This is a retrospective about the Human Aquarium. Words by Lucy Meredith
Human Aquarium Exhibition was created by Yorkshire Life Aquatic in February 2019. One of the things we do, is use art to tackle environmental issues. Firstly we looked at the consequences of animal captivity, and after that, we put our attention toward single-use plastics. Most importantly, we linked these single issues back to the impact it has for people.
Firstly, we were really worried about the volume of single-use plastics used in Leeds. Secondly, we were aware that a lot of this waste could not be recycled. This is a problem. In contrast, we wanted to create a project that promoted the ideas of re-using materials and up cycling. More importantly, we wanted to create fun ways to do this.
It is especially relevant in land-locked cities such as Leeds as people may simply not see the impact of these issues on the environment. The Human Aquarium was a way of getting people to think about their plastic use in an interesting and visual way. This is because art and creativity are powerful ways to provoke curiosity and interest from people about challenging subjects.
The Aquarium | How we transformed the space
We took over an empty shop in the St John’s shopping centre and transformed it into this aquarium. We worked with lighting and set designers so that we could do this. The aim was to create an interactive exhibition that people could immerse themselves within. We created sculptures and installations made from single use plastics. We used the lighting and set designs to evolve a multi- sensory and child friendly space. Visitors were able to explore it freely and safely.
After that, we worked with a photographer to create thought provoking images. The photos told a narrative of sea mammals and their captivity. The story put people in the places of dolphins and orcas. Similarly, the underwater film told this story of captivity. What is it like to live in a tank?
Preparation | What we did Before the Project
In preparation, we collected thousands of used plastic bottles which formed plastic trash islands within the space. We also worked with a local group Plastic-Free Me. They worked with young people to create a giant octopus that lit up. It represented the amount of rubbish one person makes in just one month. Visitors found this information really surprising. As well as this, we collaborated with many Leeds-based artists, makers and students from Leeds Arts University. We found this exciting.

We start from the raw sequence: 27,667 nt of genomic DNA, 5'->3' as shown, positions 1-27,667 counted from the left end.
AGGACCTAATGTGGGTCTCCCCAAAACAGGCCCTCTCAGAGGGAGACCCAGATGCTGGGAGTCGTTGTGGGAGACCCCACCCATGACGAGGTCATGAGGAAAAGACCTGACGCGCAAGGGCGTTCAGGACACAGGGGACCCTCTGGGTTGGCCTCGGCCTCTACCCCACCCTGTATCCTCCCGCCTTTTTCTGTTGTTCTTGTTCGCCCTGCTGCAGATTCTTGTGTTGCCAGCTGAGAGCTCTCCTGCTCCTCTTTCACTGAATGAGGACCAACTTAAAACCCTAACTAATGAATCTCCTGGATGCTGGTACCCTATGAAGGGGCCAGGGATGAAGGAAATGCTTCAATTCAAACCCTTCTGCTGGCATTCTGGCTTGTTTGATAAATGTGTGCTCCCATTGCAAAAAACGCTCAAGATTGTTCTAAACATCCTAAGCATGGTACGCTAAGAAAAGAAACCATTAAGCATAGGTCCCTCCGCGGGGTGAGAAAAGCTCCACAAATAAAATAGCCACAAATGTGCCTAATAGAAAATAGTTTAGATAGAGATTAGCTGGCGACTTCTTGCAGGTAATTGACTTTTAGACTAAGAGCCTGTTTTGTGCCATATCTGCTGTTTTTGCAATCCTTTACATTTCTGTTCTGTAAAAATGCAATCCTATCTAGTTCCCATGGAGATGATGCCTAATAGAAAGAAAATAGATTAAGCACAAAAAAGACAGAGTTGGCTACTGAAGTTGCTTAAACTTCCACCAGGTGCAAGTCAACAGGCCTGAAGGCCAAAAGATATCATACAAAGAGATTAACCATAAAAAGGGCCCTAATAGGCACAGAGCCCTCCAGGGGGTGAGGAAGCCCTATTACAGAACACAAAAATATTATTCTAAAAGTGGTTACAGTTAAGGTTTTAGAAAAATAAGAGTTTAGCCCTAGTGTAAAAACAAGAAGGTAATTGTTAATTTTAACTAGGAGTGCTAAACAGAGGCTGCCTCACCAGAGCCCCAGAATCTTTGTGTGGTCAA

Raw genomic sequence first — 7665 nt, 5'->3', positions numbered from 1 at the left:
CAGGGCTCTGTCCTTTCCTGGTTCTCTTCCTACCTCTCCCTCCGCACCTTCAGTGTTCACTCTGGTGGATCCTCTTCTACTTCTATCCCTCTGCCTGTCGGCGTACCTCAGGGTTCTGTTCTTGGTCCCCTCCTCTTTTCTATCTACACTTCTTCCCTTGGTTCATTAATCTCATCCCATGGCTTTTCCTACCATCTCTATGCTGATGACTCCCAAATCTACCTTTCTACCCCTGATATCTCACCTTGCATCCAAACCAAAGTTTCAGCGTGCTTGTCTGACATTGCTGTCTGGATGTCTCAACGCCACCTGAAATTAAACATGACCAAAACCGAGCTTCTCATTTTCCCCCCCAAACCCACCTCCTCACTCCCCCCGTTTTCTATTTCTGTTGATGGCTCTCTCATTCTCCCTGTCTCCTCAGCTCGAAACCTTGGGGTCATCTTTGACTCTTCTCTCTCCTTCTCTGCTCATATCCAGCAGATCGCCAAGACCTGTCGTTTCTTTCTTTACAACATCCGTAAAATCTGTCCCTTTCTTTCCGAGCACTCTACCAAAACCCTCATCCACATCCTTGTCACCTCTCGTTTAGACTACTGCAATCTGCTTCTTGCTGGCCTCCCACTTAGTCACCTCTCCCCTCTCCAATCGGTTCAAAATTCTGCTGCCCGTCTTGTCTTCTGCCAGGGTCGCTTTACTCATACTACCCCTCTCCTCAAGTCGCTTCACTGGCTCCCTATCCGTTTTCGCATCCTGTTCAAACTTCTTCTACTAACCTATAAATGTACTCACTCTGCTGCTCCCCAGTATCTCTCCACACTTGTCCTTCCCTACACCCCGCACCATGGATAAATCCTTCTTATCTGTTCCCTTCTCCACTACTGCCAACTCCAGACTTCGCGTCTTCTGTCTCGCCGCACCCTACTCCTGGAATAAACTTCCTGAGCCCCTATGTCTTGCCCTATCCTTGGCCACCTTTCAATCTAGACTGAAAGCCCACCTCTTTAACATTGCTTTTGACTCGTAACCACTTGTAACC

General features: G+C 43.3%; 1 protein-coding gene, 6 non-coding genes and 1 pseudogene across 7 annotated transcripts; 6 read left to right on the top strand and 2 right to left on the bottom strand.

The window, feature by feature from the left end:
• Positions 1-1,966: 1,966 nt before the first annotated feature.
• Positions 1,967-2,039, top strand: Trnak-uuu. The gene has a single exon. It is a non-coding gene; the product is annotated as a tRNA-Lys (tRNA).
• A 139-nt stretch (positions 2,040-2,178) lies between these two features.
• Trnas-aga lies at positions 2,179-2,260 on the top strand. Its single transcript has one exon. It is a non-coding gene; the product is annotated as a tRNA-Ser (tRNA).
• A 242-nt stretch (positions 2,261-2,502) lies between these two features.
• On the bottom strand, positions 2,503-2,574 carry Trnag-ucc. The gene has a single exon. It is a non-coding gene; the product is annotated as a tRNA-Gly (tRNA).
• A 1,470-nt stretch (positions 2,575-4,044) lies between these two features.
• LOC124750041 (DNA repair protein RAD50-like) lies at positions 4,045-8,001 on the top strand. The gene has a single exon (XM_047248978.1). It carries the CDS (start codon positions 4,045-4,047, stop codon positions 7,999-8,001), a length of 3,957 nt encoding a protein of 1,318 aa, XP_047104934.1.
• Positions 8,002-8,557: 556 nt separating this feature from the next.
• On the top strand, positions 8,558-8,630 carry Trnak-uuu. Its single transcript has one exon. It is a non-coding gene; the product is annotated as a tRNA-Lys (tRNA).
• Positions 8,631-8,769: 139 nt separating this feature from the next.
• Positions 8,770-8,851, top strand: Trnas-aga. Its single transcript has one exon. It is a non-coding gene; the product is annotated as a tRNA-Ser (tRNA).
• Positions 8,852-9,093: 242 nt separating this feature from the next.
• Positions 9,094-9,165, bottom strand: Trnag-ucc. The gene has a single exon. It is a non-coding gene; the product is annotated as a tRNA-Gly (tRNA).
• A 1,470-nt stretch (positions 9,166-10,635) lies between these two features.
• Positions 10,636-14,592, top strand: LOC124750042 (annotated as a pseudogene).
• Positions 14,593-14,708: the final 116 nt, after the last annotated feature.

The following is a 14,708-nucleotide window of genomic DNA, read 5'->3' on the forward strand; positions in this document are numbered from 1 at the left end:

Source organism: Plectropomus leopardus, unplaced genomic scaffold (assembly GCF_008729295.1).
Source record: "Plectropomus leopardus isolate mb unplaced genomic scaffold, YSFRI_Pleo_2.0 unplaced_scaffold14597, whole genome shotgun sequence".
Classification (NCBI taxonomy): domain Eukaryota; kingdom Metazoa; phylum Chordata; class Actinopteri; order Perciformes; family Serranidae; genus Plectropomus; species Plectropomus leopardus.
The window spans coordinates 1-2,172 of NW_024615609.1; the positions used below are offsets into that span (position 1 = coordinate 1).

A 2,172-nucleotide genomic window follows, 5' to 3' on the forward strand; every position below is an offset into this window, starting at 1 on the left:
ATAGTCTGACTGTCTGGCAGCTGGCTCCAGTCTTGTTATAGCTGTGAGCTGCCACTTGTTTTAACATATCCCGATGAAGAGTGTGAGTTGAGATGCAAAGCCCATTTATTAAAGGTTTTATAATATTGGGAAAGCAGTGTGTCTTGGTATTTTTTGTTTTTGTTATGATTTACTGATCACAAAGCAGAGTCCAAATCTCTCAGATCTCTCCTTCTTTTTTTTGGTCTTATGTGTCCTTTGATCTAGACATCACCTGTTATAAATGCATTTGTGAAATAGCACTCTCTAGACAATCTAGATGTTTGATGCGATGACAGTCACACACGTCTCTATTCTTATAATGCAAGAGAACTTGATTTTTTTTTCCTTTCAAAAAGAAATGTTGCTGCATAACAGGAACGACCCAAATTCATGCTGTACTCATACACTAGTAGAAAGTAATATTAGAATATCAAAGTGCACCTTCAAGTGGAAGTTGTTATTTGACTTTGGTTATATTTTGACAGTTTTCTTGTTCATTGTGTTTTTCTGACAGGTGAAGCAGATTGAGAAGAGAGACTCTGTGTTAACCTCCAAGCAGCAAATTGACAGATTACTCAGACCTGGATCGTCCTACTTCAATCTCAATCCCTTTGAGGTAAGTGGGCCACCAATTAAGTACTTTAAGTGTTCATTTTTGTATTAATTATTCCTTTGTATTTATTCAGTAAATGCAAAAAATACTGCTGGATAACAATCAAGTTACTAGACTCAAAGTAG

Over the 12 day exhibition, we had a massive 7642 visitors to the space. We ran 12 creative workshops and talks. We sold out on our environmental talks night. Hence, we can surmise that people really do care about what’s happening to our planet.
What is noteworthy is that the exhibition proved to be a major success and as a result, we are planning our next steps. Would you like the exhibition to pop up in your town? Do let us know if you would.
Feedback | Comments from visitors
“Incredibly inspiring and such an important message. I am so proud of the exhibition because this is what’s going to make a change.”
“An inspiring, resourceful and wonderful exhibition. It made us think about what we could do to save our world. Thank you.”
“What an AMAZING exhibition. It had a beautiful energy and also felt mysterious. It made serious points that made me think about the environment and the impact I have. I believe that it was much better and more effective than preaching with a public information leaflet.”